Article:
We often talk about Carnivore being a healing diet in terms of physical health. But a meat-based diet has a huge healing component for food addiction. I focus on holistic health with Carnivore because a large piece of working with my clients is focused on healing their relationships with foods, among other lifestyle changes. Once we heal our physical ailments and are no longer physically addicted to sugar, we need to begin working on the harder part—the part where we turn to sugar for emotional needs.
Oftentimes we lean on sugar and carb-rich foods for comfort, for celebrations and for everything in between. Oftentimes when we are young, we are taught to seek comfort with carbs. We go to the dentist and are comforted at the end of the session for being brave with a piece of candy. When we are sad, we are taught to comfort with ice cream. We celebrate birthdays with heaps of sugar. At work, admins desks often have candy jars to take a break from stress and get our fill of sugar. The examples are endless.
A part of my book and a big part of my carnivore program will focus on healing our relationships with foods and then finding better ways to cope. What are the tools we need to stop turning to food as our support and comfort? There is no one-size answer because we are all wired differently and our joys, our triggers and everything else is very bioindividual. We must understand how we function to truly get rid of any damaging addictions. We must learn to make stronger wirings and CHOOSE to ignore the hardwiring to turn to sugar.
If you’ve ever been to drug addiction or alcohol addiction support group, they don’t talk hours about alcohol or the coveted addiction. They teach you coping skills and tools to lean on something else other than the addictive substance. In school, we aren’t taught to handle and deal with our emotions properly. Males are often shunned for crying and are taught to pretty much bottle their emotions. Females are comforted to the point that they overthink situations and let the focus of life be on every small event to be a big deal. There is a grey area that can be the sweet spot for dealing with emotions and moving on. Too little can make us turn to something else for comfort and release. Too much can make us turn to something else for comfort and release.
Both are not ideal. We end up turning to a something else that can quickly become an addiction. Our bodies and our serotonin and dopamine receptors want more and want more quickly. The initial dosage is not enough and we do whatever it takes to get to the feelings we initially had when first turning to the addiction for solace. We keep going and then realize we are out of control. We want the escape, the comfort, the joy… but it’s now taken a turn, a downward spiral and taken away our freedom and joy in life.
You can insert food, sex, drugs, alcohol, shopping, even busy-ness before addiction. We are living too busy of lives and we are dealing by turning to unhealthy addictions. Why? Because not in school nor from our parents do we ever learn how to “handle hard” in life. Our parents were busy trying to get by. They didn’t have the proper coping skills of life. Oftentimes, our vices are the vices we mimic from our parents. I wonder if some of the tendencies for eating disorders to run in families, isn’t that they are truly genetic but that (usually) daughter mimics mom’s behavior.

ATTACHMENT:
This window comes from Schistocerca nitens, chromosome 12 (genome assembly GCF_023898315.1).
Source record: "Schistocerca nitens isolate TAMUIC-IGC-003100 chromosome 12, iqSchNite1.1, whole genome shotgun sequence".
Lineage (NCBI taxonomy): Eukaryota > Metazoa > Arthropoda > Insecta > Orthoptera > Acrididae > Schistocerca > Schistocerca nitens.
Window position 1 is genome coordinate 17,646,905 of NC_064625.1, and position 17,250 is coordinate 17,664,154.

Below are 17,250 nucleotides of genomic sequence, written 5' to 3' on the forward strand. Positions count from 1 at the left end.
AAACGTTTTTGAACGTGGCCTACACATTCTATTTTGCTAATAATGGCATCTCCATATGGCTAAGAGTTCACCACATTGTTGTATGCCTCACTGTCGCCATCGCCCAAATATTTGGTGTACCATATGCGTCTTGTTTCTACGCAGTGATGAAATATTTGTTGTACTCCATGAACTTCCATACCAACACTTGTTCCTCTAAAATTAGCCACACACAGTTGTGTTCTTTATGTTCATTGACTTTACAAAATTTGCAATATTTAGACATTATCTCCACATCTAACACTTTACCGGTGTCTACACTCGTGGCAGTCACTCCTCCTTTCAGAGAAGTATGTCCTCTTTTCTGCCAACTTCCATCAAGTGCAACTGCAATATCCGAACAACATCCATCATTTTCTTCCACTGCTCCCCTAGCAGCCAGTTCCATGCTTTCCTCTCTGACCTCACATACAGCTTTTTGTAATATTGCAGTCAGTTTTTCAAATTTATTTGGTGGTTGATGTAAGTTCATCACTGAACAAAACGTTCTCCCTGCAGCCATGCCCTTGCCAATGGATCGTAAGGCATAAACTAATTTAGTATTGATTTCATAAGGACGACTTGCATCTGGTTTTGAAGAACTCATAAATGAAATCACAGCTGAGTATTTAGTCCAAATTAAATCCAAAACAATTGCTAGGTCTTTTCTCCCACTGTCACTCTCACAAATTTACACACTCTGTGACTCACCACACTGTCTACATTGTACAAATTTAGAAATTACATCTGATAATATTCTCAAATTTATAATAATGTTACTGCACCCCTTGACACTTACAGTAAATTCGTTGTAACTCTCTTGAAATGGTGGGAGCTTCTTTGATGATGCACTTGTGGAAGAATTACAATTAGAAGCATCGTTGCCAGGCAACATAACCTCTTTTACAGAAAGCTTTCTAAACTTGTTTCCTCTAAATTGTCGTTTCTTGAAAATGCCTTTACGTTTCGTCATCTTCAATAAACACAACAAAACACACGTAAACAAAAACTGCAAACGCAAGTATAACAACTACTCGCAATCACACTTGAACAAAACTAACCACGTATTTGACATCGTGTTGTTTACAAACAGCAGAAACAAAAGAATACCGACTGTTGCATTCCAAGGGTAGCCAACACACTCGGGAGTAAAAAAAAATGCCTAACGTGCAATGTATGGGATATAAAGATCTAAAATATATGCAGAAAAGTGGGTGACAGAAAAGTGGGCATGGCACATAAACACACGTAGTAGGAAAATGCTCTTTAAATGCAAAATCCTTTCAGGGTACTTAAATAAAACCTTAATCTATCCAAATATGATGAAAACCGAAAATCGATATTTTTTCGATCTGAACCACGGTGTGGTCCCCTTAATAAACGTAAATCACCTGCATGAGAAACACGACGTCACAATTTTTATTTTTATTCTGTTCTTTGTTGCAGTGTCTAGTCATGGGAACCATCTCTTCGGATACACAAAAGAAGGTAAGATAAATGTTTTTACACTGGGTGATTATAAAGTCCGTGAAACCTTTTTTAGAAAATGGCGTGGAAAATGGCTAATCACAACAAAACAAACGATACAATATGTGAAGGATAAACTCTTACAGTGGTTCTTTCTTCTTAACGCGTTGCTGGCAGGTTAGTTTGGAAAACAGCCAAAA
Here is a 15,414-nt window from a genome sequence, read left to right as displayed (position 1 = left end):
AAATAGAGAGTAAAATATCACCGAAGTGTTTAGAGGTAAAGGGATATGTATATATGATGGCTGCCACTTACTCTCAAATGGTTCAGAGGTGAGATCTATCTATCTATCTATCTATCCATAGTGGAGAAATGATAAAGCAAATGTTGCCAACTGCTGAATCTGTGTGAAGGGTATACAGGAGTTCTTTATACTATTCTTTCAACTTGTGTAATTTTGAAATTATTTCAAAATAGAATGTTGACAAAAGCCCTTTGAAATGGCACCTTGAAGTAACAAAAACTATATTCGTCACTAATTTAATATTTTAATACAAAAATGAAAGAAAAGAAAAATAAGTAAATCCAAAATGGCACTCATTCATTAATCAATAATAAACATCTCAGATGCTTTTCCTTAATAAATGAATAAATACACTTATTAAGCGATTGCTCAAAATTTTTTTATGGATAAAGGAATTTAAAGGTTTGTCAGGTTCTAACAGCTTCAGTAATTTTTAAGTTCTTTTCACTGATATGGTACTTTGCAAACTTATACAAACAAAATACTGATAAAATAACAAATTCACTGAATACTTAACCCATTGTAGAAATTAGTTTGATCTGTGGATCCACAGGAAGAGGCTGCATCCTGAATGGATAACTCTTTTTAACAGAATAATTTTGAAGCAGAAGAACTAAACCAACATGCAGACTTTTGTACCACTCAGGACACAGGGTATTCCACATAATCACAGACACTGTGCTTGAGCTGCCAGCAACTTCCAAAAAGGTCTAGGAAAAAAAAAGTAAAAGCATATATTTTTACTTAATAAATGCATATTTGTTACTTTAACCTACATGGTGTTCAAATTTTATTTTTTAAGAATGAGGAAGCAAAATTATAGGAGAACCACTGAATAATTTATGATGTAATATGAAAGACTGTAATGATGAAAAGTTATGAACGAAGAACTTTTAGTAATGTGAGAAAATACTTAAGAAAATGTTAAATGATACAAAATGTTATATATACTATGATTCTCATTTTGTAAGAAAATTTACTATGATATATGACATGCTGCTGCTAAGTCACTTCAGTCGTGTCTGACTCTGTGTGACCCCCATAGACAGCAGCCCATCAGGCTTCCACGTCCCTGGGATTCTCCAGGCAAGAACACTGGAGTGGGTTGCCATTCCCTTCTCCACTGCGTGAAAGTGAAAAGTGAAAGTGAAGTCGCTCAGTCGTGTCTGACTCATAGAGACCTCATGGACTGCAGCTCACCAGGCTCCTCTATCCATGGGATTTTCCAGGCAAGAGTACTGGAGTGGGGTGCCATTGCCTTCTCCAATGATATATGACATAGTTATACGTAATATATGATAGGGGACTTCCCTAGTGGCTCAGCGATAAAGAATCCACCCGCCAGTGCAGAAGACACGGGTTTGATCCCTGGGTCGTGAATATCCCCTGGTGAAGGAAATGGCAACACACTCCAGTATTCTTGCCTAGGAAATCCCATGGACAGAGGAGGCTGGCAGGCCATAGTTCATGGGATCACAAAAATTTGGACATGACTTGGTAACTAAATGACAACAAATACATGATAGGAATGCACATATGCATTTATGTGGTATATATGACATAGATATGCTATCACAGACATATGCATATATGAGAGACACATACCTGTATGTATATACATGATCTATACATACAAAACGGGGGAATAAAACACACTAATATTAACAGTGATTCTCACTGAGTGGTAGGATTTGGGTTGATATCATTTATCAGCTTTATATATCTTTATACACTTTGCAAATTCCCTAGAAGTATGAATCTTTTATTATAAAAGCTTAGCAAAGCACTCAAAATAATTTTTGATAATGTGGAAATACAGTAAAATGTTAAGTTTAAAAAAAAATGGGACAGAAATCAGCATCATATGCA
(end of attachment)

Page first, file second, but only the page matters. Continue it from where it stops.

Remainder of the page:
There really is so much ground to cover in terms of food addiction. Whether you are on a Standard American diet, Keto diet or no diet, we all know that sugar and fast food isn’t healthy. Then why do we keep going back? There needs to be more focus than on nutrients and the best foods for nutrient density. We are starting to understand that liver is one of the most nutrient dense natural powerhouses. Yet you don’t see everyone running to the markets buying liver.
I am SO passionate about healing our relationships with foods because in the nutrition space, it is not talked about enough. Yes. We get it. Meat is healthy. But how do we STICK to it long term? I hope that the Carnivore Cure will provide lasting solutions. This is my ultimate goal, especially coming from a psychology background. It’s not just learning about nutrient density. We need to find what sticks.
This week, I shared 2 video clips on my YouTube. I HIGHLY recommend watching them if you have any adverse relationship with food. I plan to make more as I’ve really just scratched the surface. So much psychology and childhood trauma come into play with our relationships with food. We can heal. It’s HARD work but we can. But you MUST put in the effort.
One video is the physical dangers of excess sugars in the body (think Type II diabetics) and how just very little sugar can impact our glucose numbers. The other video is a clip on how addictive sugar is on the brain. I’ll also link to studies as some of us are Questioners and need the data to believe. Don’t worry, I got you covered.
We need to cut sugar from our lives. Complex carbs, refined carbs. They’ve all got to go. And sweeteners? I don’t care about glucose in isolation. I care about insulin. And almost all sweeteners have an impact on insulin. They keep your cravings going for sweets AND they mess with your gut microbiome.
Let it go.
If you want to break free from the damaging relationships of food addiction, you have to remove any and all forms of sugar. Try it. 30 days. ZERO sugars or sweeteners. While you may initially think it’s so restrictive, come 30 days, you will NEVER taste more freedom than being sugar-free.
What sugar does in your body:
The addictive dangers of sugar:
Addictiveness of Sugar
Robert Lustig: The Bitter Truth